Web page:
<Respect for the Aged Day>Ninety year-old Oshiro has lived with kasuri splash-pattern textile in a straight line for 77 years

<Respect for the Aged Day>Ninety year-old Oshiro has lived with kasuri splash-pattern textile in a straight line for 77 years

At the Motobu district of Haebaru Town, on September 15, 90 year-old Toshi Oshiro (left) works at her craft center of kasuri or splash-pattern textile with Tomoko, her daughter-in-law to whom Toshi has passed on the traditional techniques.


September 19, 2011 Ryukyu Shimpo

Sitting on a weaving machine by the window where she can look out over a patch of loofah gourds, 90 year-old Toshi Oshiro of the Motobu district of Haebaru Town works away skillfully adding kasuri splash-patterns to the textile. She is still actively engaged in developing the Ryukyu kasuri textile that is the local product of Haebaru, and is a master of every aspect of the process. She employs two hand-weavers at her studio and sells the products to exponents of ryubu (Ryukyuan dance) and to wholesale stores in Shiga prefecture. She has 77 years of professional experience in kasuri since becoming involved after finishing elementary school. “My family made Ryukyu kasuri at home and I was interested in it, so I naturally started to help. I just continued making it,” she said in a lighthearted manner.

Fifty-seven year-old Tomoko, who lives with Toshi, started making kasuri in earnest after marrying Masanori (61 years old), second son of Toshi, when she started learning the craft from her mother-in-law. Koji, Toshi’s 30 year-old grandson also started to learn how to make it three years ago, so kasuri craftwork now spans three generations of the Oshiro family.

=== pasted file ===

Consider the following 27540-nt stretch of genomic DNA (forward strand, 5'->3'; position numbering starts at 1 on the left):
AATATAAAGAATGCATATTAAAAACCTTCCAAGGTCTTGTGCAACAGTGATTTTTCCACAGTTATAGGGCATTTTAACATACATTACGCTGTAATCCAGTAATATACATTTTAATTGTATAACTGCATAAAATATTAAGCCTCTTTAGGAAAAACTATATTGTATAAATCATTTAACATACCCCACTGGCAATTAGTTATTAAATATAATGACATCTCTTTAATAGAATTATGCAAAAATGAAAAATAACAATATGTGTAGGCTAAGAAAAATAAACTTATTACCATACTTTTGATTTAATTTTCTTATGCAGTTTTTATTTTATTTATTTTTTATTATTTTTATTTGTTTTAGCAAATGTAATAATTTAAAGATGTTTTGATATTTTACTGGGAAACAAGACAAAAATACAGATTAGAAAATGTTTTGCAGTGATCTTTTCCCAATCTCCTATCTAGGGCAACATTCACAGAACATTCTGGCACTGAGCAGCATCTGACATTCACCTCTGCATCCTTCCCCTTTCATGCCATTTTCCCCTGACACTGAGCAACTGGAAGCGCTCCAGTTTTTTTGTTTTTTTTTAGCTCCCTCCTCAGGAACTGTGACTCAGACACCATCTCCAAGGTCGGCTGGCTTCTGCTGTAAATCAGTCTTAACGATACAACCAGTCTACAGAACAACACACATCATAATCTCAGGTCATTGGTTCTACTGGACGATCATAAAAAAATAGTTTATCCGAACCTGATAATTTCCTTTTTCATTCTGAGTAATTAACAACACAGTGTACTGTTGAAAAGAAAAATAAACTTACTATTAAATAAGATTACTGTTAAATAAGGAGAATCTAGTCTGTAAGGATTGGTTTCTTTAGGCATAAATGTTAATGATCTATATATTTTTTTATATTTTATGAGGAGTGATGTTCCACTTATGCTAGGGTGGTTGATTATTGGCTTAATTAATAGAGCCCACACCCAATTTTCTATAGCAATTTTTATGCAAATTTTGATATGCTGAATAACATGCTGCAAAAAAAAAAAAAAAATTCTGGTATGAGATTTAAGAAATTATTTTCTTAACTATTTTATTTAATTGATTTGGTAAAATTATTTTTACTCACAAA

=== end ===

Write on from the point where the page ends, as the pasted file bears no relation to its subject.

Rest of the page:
Toshi was born in the Kyan district near the Motobu area of Haebaru Town. After the Battle of Okinawa, when she was 26 years old, she married Kosei Oshiro, who passed away at the age of 86. In addition to weaving, she worked with her husband washing the glue attached to the cloth. They raised four sons and one daughter. She looked back on her life saying, “We worked for a living. Kosei helped me, so I could raise the children.” In 1988, she was designated a traditional craftsperson.

She wakes up at 6:00am every morning and reads the newspaper before starting on the preparatory work such as making the yarn, tying kasuri and dyeing it. Then she sits on the machine in the afternoon to do the weaving. She enjoys playing gateball at 3:00pm as part of her daily routine. “I enjoy it everyday,” she said smiling. She gets by without glasses except for when she is on the weaving machine, and has no particular illnesses. “When I have a cold, I drink a nutritional supplement and bounce back if I rest in bed for a day,” she laughed.

Daughter-in-law Tomoko emotionally said, “She is an inspiration to us.” Koji grew up listening to the sound of his mother’s handloom. He looked over at his mother respectfully, saying, “She and finds out what our customers want in their products, and creates works that match their needs. It is marvelous that she does that so naturally.”

Toshi again said, “I am happy now that I have managed to get successors in place.”

(English Translation by T&CT, Mark Ealey)

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